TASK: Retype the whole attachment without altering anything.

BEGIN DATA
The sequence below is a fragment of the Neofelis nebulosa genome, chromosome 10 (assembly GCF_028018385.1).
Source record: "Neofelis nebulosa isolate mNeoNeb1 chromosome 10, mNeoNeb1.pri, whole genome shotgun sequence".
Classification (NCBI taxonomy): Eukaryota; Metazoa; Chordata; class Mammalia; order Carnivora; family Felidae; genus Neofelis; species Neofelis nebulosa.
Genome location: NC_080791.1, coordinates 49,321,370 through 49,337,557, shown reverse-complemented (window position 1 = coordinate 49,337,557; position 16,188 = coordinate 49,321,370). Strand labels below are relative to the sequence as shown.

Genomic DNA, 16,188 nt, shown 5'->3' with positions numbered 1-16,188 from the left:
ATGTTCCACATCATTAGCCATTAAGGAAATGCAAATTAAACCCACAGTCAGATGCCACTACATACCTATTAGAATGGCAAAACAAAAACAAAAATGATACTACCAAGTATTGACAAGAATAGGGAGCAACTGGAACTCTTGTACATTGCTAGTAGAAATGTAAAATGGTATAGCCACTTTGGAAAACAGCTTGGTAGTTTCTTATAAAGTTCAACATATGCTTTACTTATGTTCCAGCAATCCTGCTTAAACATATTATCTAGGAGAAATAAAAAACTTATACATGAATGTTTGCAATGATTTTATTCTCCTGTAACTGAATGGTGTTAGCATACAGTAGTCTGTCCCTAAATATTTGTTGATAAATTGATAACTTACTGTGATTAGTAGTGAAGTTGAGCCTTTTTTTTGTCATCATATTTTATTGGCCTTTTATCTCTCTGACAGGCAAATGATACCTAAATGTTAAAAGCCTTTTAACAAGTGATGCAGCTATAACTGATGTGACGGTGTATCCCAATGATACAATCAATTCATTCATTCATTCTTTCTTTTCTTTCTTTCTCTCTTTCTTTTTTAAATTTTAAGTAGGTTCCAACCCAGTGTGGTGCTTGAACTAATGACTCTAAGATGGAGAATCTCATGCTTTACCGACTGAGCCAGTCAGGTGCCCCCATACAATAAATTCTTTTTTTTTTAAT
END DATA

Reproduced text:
The sequence below is a fragment of the Neofelis nebulosa genome, chromosome 10 (assembly GCF_028018385.1).
Source record: "Neofelis nebulosa isolate mNeoNeb1 chromosome 10, mNeoNeb1.pri, whole genome shotgun sequence".
Classification (NCBI taxonomy): Eukaryota; Metazoa; Chordata; class Mammalia; order Carnivora; family Felidae; genus Neofelis; species Neofelis nebulosa.
Genome location: NC_080791.1, coordinates 49,321,370 through 49,337,557, shown reverse-complemented (window position 1 = coordinate 49,337,557; position 16,188 = coordinate 49,321,370). Strand labels below are relative to the sequence as shown.

Genomic DNA, 16,188 nt, shown 5'->3' with positions numbered 1-16,188 from the left:
ATGTTCCACATCATTAGCCATTAAGGAAATGCAAATTAAACCCACAGTCAGATGCCACTACATACCTATTAGAATGGCAAAACAAAAACAAAAATGATACTACCAAGTATTGACAAGAATAGGGAGCAACTGGAACTCTTGTACATTGCTAGTAGAAATGTAAAATGGTATAGCCACTTTGGAAAACAGCTTGGTAGTTTCTTATAAAGTTCAACATATGCTTTACTTATGTTCCAGCAATCCTGCTTAAACATATTATCTAGGAGAAATAAAAAACTTATACATGAATGTTTGCAATGATTTTATTCTCCTGTAACTGAATGGTGTTAGCATACAGTAGTCTGTCCCTAAATATTTGTTGATAAATTGATAACTTACTGTGATTAGTAGTGAAGTTGAGCCTTTTTTTTGTCATCATATTTTATTGGCCTTTTATCTCTCTGACAGGCAAATGATACCTAAATGTTAAAAGCCTTTTAACAAGTGATGCAGCTATAACTGATGTGACGGTGTATCCCAATGATACAATCAATTCATTCATTCATTCTTTCTTTTCTTTCTTTCTCTCTTTCTTTTTTAAATTTTAAGTAGGTTCCAACCCAGTGTGGTGCTTGAACTAATGACTCTAAGATGGAGAATCTCATGCTTTACCGACTGAGCCAGTCAGGTGCCCCCATACAATAAATTCTTTTTTTTTTAAT